Cheaper child care is set to become available in July, with the government's signature election pledge clearing its penultimate hurdle.
Education Minister Jason Clare says the increased affordability of child care will benefit both families and the economy by allowing parents, especially mothers, to get back into the workforce.
It is estimated childcare costs will be cut for one million families.
"So it is the trifecta - good for children, good for parents, good for our economy," he told parliament on Tuesday.
"This will help us build the universal early-education system that will give every Australian child the opportunity they deserve."
Families earning up to $80,000 will receive a 90 per cent childcare subsidy, which will be tapered down until it hits the maximum income threshold of $350,000.
The subsidy will decrease by one per cent for every $5000 of income, before ending for families earning $350,000.
A further subsidy will also be in place for second children and those under the age of five.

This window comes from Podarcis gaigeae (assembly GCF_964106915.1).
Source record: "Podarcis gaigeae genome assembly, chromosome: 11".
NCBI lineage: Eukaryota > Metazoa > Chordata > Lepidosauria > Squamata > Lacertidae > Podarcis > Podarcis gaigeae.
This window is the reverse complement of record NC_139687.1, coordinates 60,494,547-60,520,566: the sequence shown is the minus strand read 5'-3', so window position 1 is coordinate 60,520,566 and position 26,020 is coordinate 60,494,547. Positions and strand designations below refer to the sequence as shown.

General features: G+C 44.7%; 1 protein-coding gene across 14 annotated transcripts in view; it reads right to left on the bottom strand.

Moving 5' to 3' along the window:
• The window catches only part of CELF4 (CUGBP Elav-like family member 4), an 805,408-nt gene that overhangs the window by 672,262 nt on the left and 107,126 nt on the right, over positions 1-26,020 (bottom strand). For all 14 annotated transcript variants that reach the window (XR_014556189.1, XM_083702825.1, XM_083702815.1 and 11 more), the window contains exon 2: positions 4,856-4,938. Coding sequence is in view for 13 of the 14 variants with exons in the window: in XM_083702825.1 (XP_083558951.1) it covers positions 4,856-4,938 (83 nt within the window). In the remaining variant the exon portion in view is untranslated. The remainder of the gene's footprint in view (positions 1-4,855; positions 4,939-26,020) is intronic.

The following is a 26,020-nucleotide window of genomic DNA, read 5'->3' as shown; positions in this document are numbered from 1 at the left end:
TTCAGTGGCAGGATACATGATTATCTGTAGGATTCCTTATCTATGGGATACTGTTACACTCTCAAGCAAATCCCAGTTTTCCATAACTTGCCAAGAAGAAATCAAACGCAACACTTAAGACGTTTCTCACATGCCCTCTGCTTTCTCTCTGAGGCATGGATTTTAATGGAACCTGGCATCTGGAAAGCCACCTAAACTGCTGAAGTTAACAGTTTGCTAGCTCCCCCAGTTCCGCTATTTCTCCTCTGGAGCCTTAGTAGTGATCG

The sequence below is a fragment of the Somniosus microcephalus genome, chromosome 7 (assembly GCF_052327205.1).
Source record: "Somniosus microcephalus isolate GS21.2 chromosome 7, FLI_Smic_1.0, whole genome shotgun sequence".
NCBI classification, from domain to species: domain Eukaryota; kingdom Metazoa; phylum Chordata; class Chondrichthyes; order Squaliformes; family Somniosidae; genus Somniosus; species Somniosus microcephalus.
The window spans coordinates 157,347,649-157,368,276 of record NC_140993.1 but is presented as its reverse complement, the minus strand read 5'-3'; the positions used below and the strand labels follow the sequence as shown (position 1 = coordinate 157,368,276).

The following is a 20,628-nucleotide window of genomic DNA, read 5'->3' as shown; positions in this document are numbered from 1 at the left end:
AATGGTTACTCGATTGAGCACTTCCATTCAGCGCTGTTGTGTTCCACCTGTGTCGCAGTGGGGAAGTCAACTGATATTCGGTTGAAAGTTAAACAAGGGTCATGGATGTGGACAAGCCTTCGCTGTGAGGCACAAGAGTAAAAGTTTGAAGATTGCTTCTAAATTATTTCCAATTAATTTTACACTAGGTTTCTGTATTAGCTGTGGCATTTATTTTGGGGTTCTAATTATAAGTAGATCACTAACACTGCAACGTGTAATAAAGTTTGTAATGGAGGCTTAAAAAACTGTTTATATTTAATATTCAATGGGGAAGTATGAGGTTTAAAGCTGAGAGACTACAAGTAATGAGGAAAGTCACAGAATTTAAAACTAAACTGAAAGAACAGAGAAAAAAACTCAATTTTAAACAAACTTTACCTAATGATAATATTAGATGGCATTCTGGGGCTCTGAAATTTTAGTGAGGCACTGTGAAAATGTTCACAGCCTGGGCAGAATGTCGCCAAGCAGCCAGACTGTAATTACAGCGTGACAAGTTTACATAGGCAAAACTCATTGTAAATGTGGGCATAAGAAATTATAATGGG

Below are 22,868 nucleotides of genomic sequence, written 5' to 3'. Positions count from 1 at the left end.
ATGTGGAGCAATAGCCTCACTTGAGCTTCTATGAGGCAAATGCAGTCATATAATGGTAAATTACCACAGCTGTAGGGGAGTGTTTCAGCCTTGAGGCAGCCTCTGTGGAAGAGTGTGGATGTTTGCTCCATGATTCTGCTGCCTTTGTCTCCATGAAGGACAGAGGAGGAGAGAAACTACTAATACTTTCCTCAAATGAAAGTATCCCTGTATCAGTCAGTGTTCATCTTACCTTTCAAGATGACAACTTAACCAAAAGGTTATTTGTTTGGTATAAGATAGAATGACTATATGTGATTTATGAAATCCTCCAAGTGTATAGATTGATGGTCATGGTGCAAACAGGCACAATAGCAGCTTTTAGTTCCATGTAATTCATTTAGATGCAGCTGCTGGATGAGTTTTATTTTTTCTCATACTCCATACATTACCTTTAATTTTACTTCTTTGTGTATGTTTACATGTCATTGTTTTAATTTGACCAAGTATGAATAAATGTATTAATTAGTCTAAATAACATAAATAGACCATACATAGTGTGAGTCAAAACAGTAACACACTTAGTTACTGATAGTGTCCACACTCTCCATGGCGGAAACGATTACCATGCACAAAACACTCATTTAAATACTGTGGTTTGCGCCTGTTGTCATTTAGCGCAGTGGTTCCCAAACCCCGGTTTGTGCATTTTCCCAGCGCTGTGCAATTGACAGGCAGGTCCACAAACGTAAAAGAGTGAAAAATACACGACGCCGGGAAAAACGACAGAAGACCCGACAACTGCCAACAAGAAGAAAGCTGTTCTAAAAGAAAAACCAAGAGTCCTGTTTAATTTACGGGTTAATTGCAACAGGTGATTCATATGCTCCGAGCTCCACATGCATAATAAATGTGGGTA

Indigenous children will receive 36 hours of subsidised child care each fortnight.
Childcare centres will also have more reporting requirements in a bid to reduce fraud.
The amended legislation passed the Senate on Tuesday and will head to the government-controlled lower house to be rubber-stamped.
However, Liberal senator Jonathon Duniam says the legislation doesn't address workforce shortages, with childcare places already at a premium, especially in regional Australia.
Greens senator Mehreen Faruqi also warned of a dearth of childcare workers, citing an estimate predicting an extra 9000 carers will be needed on top of about 10,000 vacancies expected by July.
The Greens also failed in a push to scrap the activity test, where the number of subsidised hours depends on how many recognised activities a parent does.
Activities include paid and unpaid work, study and training.
The test does not apply to the 36 hours offered to Indigenous families.
The laws will be independently reviewed a year from their start date.